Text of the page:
Ribollita is a thick Tuscan stew - dark greens, lots of beans, vegetables, olive oil, thickened with day-old bread. It is hearty, filling, infinitely nourishing, and flat-out, the sort of food I crave. The amount of kale you collapse into each pot is impressive, and you'll be patting yourself on the back before, during, and after you eat. Here are the details - it's a soup I make constantly this time of year. I should mention, with ribollita, it's one of those things where there are as many ways to make it as there are cooks. I normally use whole canned tomatoes this time of year - torn up. But had crushed tomatoes on hand, and they worked out nicely. You can use canned beans, beans cooked from dried, or cooked beans you've frozen and thawed. As far as guidelines go? Your ribollita should be thick - eventually. A sloppy sounding, bread stew. Use day old bread, preferably a rustic loaf cut (or torn) into big chunks. The bread absorbs the broth and simmers into beautifully plump zones of pillowy dumplings.
This isn't a difficult soup to cook, although it does require some chopping. If you're looking for a few ways to shave off some prep time. Use canned beans, and buy pre-washed & chopped kale.
Ribollita adaptations & toppings
There are a bunch! In addition to the tweaks I mentioned up above, I suspect a number of you will want to know how to make it GF. Yes, you can absolutely make it without the bread. it's not the same stew, and not really ribollita, but it is still wonderful - just bump up the amount of beans you use (both the whole & mashed). I like to add a bit of lemon zest to each bowl for a bit of brightness, and because I can't help myself. And I also like the saltiness of a few olives alongside the kale, so that's a little bonus as well. I'll also drizzle a little thinned out pesto on top if I have it on hand, or, an herb oil made by pureeing olive oil, a couple garlic cloves, parsley, and marjoram together.
This is a freezer friendly stew. I like to make an extra-large pot of it, let it cool, and transfer it to freezer-safe containers. It's good for a month or so frozen. If I know it's a pot primarily bound for the freezer, I sometimes hold off on adding the bread. I'll add it when I reheat later. But really, you can do it either way.
I hope you love this, and I hope you make it. It has all the good stuff in one pot. Also, this is the place if you're looking for more soup recipes, and I included this recipe in my list of best bean recipes, so be sure to check it out if you're looking for more bean-centric inspiration. Enjoy! -h
As far as choosing beans, I usually opt for cannellini. On the bread front, I often use a loaf of day-old whole wheat sourdough, but have at times opted for ciabatta. Canned beans can be used here, the equivalent is roughly two or three 15-ounce cans. As far as the kale goes, look for cavolo nero - a craggy evergreen-hued kale that might also be labeled lacinato or Tuscan kale. The ribollita is pictured here drizzled with a simple herb oil made by pureeing olive oil, a couple garlic cloves, parsley, and marjoram together.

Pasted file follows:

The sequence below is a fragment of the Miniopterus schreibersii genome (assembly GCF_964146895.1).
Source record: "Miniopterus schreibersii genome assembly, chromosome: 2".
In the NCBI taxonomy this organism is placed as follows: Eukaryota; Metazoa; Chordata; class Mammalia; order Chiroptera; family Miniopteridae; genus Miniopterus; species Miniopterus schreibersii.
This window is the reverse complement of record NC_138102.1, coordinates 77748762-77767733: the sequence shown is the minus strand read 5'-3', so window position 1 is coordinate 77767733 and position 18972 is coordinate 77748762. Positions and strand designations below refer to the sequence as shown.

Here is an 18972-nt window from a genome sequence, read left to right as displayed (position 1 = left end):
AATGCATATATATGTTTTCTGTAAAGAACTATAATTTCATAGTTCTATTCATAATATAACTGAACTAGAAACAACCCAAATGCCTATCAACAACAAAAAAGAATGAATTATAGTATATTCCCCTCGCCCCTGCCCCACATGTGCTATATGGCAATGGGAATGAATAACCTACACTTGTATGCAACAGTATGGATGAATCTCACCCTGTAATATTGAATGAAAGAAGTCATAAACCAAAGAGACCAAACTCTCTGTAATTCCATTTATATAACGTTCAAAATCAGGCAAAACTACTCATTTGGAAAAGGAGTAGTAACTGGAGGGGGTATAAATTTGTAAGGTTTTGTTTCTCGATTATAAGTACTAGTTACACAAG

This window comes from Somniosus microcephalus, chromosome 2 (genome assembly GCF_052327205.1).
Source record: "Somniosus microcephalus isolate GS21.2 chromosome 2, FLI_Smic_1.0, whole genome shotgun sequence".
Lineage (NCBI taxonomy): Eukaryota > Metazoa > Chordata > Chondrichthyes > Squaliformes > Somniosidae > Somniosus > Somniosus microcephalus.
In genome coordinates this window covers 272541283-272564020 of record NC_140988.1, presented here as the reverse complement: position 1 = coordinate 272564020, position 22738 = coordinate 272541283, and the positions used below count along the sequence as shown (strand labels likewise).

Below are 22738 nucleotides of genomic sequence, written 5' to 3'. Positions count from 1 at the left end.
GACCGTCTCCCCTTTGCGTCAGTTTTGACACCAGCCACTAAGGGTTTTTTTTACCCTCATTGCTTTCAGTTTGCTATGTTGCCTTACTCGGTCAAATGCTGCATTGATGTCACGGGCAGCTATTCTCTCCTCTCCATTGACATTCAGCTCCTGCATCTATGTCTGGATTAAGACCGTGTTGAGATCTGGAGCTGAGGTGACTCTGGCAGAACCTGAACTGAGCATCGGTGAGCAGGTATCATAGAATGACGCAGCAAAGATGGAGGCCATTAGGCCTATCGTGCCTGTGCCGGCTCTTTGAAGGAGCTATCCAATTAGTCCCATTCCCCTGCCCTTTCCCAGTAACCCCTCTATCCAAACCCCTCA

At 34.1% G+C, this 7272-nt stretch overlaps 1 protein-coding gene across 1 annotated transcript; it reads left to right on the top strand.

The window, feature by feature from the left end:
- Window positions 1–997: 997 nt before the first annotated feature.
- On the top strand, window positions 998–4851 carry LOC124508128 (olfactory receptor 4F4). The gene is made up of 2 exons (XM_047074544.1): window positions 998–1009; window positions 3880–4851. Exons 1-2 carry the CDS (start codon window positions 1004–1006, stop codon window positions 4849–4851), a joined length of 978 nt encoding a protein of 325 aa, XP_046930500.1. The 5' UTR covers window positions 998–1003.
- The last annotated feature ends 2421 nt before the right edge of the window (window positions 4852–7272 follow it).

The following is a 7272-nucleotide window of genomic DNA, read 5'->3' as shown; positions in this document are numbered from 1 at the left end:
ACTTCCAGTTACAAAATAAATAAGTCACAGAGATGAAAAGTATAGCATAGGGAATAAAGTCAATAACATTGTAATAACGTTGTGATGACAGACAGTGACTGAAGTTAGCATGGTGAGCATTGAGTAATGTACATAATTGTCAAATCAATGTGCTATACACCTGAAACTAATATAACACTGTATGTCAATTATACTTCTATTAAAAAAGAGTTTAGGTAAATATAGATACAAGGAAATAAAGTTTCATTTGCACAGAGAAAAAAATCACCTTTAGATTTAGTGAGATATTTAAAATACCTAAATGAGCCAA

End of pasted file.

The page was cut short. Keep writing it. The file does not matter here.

- 3 tablespoons extra-virgin olive oil, plus more for drizzling
- 4 celery stalks, chopped
- 3 medium cloves garlic, chopped
- 2 medium carrots or equiv. winter squash, chopped
- 1 medium red onion, chopped
- 1 14- ounce / 400 ml can crushed tomatoes
- 1/2 teaspoon crushed red pepper flakes
- 1 pound / 16 ounces / 450g cavolo nero (lacinato kale, Tuscan kale), stems trimmed off and leaves well chopped
- 4 cups / 22 oz / 620g cooked white beans
- 1/2 pound / 8 oz / 225g crustless loaf of bread
- 1 1/2 + teaspoons fine grain sea salt
- zest of one lemon
- lots of well-chopped oily black olives
In your largest thick-bottomed pot over medium heat combine the olive oil, celery, garlic, carrot, and red onion. Cook for 10 -15 minutes sweating the vegetables, but avoid any browning. Stir in the tomatoes and red pepper flakes, and simmer for another 10 minutes or so, long enough for the tomatoes to thicken up a bit. Stir in the cavolo nero, 3 cups of the beans, and 8 cups / 2 liters water. Bring to a boil, reduce the heat, and simmer until the greens are tender, about 15 minutes.
In the meantime, mash or puree the remaining beans with a generous splash of water - until smooth. Tear the bread into bite-sized chunks. Stir both the beans and bread into the soup. Simmer, stirring occasionally, until the bread breaks down and the soup thickens, 20 minutes or so. Stir in the salt, taste and add more if needed. Stir in the lemon zest.
Serve immediately, or cool and refrigerate overnight. Serve reheated, or "ribollita" meaning reboiled, the next day ladled into bowls. Finish each serving with a drizzle of olive oil and some chopped olives.
Makes a large pot of soup - enough for 10 servings.